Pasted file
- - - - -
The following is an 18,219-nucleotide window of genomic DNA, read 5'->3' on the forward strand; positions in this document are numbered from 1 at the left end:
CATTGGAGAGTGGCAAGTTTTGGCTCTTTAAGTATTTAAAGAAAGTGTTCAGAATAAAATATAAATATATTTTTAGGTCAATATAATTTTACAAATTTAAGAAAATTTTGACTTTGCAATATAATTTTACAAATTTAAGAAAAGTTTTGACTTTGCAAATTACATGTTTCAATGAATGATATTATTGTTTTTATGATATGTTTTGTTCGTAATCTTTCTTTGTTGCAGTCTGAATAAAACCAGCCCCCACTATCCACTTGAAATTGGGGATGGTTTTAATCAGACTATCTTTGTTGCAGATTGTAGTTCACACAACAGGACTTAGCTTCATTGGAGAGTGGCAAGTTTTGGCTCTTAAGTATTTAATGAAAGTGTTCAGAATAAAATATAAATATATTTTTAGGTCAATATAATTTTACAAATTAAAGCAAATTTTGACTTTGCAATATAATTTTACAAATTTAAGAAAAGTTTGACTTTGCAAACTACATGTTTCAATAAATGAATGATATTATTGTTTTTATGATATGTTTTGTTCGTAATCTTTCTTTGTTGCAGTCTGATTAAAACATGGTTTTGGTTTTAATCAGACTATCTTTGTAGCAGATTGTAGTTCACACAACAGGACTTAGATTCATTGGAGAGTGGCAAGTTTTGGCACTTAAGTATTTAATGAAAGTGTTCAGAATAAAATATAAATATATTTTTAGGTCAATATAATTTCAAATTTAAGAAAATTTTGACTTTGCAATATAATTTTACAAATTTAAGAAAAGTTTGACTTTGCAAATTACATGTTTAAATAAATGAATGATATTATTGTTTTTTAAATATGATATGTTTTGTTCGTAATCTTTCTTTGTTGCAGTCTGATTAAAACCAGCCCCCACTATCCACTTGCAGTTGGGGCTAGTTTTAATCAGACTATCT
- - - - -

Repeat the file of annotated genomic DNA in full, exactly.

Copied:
The following is an 18,219-nucleotide window of genomic DNA, read 5'->3' on the forward strand; positions in this document are numbered from 1 at the left end:
CATTGGAGAGTGGCAAGTTTTGGCTCTTTAAGTATTTAAAGAAAGTGTTCAGAATAAAATATAAATATATTTTTAGGTCAATATAATTTTACAAATTTAAGAAAATTTTGACTTTGCAATATAATTTTACAAATTTAAGAAAAGTTTTGACTTTGCAAATTACATGTTTCAATGAATGATATTATTGTTTTTATGATATGTTTTGTTCGTAATCTTTCTTTGTTGCAGTCTGAATAAAACCAGCCCCCACTATCCACTTGAAATTGGGGATGGTTTTAATCAGACTATCTTTGTTGCAGATTGTAGTTCACACAACAGGACTTAGCTTCATTGGAGAGTGGCAAGTTTTGGCTCTTAAGTATTTAATGAAAGTGTTCAGAATAAAATATAAATATATTTTTAGGTCAATATAATTTTACAAATTAAAGCAAATTTTGACTTTGCAATATAATTTTACAAATTTAAGAAAAGTTTGACTTTGCAAACTACATGTTTCAATAAATGAATGATATTATTGTTTTTATGATATGTTTTGTTCGTAATCTTTCTTTGTTGCAGTCTGATTAAAACATGGTTTTGGTTTTAATCAGACTATCTTTGTAGCAGATTGTAGTTCACACAACAGGACTTAGATTCATTGGAGAGTGGCAAGTTTTGGCACTTAAGTATTTAATGAAAGTGTTCAGAATAAAATATAAATATATTTTTAGGTCAATATAATTTCAAATTTAAGAAAATTTTGACTTTGCAATATAATTTTACAAATTTAAGAAAAGTTTGACTTTGCAAATTACATGTTTAAATAAATGAATGATATTATTGTTTTTTAAATATGATATGTTTTGTTCGTAATCTTTCTTTGTTGCAGTCTGATTAAAACCAGCCCCCACTATCCACTTGCAGTTGGGGCTAGTTTTAATCAGACTATCT